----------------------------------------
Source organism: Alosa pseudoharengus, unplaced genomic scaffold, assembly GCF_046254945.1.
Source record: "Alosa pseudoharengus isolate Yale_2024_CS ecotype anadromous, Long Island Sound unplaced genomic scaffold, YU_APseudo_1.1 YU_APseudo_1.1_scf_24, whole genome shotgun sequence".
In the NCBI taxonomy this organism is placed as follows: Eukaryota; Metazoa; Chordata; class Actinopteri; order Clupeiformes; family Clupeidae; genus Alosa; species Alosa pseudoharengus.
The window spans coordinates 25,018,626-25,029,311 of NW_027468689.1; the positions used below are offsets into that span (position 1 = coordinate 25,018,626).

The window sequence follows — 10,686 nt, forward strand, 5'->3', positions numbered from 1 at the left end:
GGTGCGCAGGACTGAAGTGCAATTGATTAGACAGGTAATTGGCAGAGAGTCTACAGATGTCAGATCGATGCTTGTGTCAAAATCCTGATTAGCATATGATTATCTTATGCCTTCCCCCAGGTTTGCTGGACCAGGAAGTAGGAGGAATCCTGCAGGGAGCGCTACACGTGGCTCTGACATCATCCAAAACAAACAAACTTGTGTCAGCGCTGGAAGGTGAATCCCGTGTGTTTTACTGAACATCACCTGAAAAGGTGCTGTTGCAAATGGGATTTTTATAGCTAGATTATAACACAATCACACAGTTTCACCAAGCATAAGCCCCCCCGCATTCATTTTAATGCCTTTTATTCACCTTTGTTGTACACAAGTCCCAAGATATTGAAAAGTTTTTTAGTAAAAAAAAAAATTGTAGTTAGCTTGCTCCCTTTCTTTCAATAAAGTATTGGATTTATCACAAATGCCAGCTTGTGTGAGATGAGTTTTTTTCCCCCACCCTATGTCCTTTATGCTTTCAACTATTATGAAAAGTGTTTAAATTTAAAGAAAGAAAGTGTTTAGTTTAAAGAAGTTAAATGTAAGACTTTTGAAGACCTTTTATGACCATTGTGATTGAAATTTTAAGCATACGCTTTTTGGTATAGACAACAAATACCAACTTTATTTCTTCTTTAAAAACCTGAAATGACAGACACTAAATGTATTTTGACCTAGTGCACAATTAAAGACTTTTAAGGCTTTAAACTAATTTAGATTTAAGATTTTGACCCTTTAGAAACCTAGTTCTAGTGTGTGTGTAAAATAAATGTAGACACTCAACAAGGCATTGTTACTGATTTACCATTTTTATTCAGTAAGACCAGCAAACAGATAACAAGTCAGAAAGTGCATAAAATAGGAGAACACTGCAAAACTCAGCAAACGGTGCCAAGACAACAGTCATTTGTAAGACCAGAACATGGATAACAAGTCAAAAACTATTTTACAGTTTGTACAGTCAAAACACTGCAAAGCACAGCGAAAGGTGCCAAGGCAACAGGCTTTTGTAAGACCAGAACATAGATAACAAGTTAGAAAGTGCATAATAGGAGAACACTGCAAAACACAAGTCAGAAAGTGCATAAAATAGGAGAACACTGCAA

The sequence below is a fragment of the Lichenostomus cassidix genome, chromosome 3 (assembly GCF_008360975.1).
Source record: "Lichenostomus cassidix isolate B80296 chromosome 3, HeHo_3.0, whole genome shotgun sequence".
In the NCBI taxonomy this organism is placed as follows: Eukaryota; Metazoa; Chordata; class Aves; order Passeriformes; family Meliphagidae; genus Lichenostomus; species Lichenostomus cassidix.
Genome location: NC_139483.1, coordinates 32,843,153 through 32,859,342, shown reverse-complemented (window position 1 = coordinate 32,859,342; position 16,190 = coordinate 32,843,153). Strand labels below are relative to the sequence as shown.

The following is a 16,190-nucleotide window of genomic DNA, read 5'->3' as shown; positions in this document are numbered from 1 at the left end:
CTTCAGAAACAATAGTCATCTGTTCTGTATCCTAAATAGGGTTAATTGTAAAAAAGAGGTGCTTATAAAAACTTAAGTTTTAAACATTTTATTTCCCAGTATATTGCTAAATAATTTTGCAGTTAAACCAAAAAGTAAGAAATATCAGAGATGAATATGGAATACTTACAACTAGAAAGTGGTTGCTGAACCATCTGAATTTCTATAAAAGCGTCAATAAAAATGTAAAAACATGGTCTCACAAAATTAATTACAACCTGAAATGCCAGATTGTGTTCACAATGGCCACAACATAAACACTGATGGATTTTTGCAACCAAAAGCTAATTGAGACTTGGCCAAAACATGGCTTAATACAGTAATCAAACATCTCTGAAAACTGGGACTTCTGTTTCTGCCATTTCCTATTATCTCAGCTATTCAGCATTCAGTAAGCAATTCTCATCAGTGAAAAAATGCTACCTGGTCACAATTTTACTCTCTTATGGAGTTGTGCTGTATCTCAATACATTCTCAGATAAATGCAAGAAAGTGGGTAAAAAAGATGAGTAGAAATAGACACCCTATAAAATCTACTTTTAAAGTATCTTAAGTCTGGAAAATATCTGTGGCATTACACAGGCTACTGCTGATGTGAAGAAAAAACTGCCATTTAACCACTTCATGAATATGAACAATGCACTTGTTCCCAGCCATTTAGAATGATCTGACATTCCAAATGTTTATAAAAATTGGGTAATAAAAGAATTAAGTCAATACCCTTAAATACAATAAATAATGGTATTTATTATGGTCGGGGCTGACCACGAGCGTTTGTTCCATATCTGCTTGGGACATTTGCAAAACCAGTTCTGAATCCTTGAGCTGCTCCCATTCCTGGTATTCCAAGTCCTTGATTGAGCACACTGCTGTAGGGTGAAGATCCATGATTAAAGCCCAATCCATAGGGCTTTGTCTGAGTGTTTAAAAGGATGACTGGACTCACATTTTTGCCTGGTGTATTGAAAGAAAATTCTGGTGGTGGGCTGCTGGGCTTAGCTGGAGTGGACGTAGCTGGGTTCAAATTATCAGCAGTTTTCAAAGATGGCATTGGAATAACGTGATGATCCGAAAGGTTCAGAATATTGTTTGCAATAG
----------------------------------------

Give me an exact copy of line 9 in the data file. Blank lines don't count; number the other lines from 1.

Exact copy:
In the NCBI taxonomy this organism is placed as follows: Eukaryota; Metazoa; Chordata; class Aves; order Passeriformes; family Meliphagidae; genus Lichenostomus; species Lichenostomus cassidix.